There's always been a disconnect between Pokémon the games and Pokémon the everything else. For five generations, the games have followed a blank slate lead on their pleasant journey logging and catching wildlife, supported by genial trainers and civilians, and antagonised by genuinely nasty outliers such as Gary Oak and Red. For that same amount of time, the anime, the manga, and the spin-off games have carved out their own identity – one predicated on pratfalls and the constant learning of important life lessons.
The Origins spin-off anime earlier this year made a move to bridge the divide, more sober than the adventures of Ash and company and more in line with the tone of the games. Now we have the sixth generation of games, and they’re doing the same. X and Y are a little more open to the idea of silliness and much more kinetic and colourful in their aesthetic.
Game Freak has taken full advantage of the opportunities offered by the 3DS hardware, and the result is a world that feels significantly more alive than those in previous generations. You move faster, buildings are bigger and more ornate, the Kalos region is so much larger, varied, and positively bustling with people and Pokémon.
The game even breaks from the traditional top-down camera every so often, infusing travel and action with the kind of awe and drama lost in the original games. There's a real sense of being dwarfed by Lumiose City’s Parisian architecture when the camera snaps to a low-angle third-person following shot.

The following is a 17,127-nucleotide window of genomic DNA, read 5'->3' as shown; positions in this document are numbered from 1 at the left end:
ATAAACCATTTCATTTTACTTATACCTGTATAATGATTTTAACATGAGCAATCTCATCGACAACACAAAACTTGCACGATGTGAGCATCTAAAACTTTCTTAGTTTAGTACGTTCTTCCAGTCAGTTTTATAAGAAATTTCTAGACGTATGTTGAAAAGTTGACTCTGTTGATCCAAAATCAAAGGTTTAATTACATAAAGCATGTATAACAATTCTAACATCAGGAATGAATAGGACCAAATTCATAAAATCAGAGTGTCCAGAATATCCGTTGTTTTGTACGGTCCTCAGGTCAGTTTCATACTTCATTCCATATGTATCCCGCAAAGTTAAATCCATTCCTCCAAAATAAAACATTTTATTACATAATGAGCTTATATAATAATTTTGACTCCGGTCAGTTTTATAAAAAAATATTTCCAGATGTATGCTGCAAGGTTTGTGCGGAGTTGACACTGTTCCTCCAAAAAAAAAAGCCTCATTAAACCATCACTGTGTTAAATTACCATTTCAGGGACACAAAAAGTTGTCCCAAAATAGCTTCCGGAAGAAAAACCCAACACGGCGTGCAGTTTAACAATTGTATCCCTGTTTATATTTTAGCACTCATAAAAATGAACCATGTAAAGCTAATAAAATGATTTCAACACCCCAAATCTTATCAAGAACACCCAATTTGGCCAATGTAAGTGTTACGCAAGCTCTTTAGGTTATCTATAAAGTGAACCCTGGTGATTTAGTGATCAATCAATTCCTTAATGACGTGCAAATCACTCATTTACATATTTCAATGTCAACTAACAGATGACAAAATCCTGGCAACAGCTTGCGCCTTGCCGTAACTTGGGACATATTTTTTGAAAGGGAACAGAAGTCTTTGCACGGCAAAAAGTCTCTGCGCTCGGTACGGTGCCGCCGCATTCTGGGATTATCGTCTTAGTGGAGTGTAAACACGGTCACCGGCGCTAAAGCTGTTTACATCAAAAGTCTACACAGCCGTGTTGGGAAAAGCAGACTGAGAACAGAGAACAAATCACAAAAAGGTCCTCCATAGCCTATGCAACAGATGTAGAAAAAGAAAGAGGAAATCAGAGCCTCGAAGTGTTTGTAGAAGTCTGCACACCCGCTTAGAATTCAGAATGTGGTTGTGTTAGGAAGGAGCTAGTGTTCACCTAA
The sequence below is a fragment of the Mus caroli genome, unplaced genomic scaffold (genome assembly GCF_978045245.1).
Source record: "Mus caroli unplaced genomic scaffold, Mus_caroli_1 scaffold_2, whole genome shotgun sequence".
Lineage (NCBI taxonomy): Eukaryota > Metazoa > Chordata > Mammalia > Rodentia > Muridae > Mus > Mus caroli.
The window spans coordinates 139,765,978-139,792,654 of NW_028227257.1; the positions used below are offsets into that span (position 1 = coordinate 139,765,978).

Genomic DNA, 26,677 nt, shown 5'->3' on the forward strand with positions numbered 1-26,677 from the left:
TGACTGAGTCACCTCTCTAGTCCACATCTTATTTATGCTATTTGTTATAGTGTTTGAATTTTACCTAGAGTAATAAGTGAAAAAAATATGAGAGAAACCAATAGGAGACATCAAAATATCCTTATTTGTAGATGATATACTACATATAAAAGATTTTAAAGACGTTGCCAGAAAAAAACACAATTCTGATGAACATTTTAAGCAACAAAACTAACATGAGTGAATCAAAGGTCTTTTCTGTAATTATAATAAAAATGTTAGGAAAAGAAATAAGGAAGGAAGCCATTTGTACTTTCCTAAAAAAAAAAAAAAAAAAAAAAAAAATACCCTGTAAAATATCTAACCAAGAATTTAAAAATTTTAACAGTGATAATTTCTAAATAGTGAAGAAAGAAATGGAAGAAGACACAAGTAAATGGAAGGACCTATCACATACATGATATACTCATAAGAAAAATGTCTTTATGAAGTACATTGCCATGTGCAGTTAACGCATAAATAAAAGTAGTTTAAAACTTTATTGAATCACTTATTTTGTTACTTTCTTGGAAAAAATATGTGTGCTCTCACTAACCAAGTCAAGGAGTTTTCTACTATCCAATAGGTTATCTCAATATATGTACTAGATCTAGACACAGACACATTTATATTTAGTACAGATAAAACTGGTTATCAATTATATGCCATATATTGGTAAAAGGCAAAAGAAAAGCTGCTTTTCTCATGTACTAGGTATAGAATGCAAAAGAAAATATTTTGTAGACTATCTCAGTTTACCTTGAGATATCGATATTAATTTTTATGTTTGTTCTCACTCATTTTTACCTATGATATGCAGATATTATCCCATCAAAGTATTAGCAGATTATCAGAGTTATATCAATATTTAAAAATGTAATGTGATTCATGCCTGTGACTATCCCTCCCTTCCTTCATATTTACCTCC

Likewise, a slow pull-out as you run down a hallway to Kalos Power Plant is such a dynamic way of generating tension and import that parts of the game using the traditional camera feel inert in comparison.
Then there are the battles. X and Y don’t mess around with accepted mechanics, retaining the exhilarating, infuriating complexity of the traditional attack/defend framework and its myriad of modifiers. The changes are all aesthetic, but they result in a battle experience that does justice to both Pokémon’s cockfighting conceit and the intricacy of the systems underpinning it.
The static, muted battle sequences of the previous generations are finally done away with. In their place: battles that are kinetic, visceral, and constantly looking to break the dual-plane tradition.
The three-dimensional character models and attacks give real depth to skirmishes and a corresponding sensation of impact when attacks connect.
We follow Hydro Pumps and Embers as they build up then explode across the arena and connect, and screen-engulfing attacks like Petal Blizzard and Blizzard actually look like they consume the battle space.
Meanwhile, battle animations are more dynamic than ever, the camera often breaking from its over-shoulder perch to give us a close-up on a move, or even to play out an attack as a small, brutal film.
For example, the editing and angles of Yveltal's Oblivion Wing animation have been clearly ripped from mecha anime.
The violence is no longer abstracted and neutered by two dimensions – it's fast, it's palpable, it hits.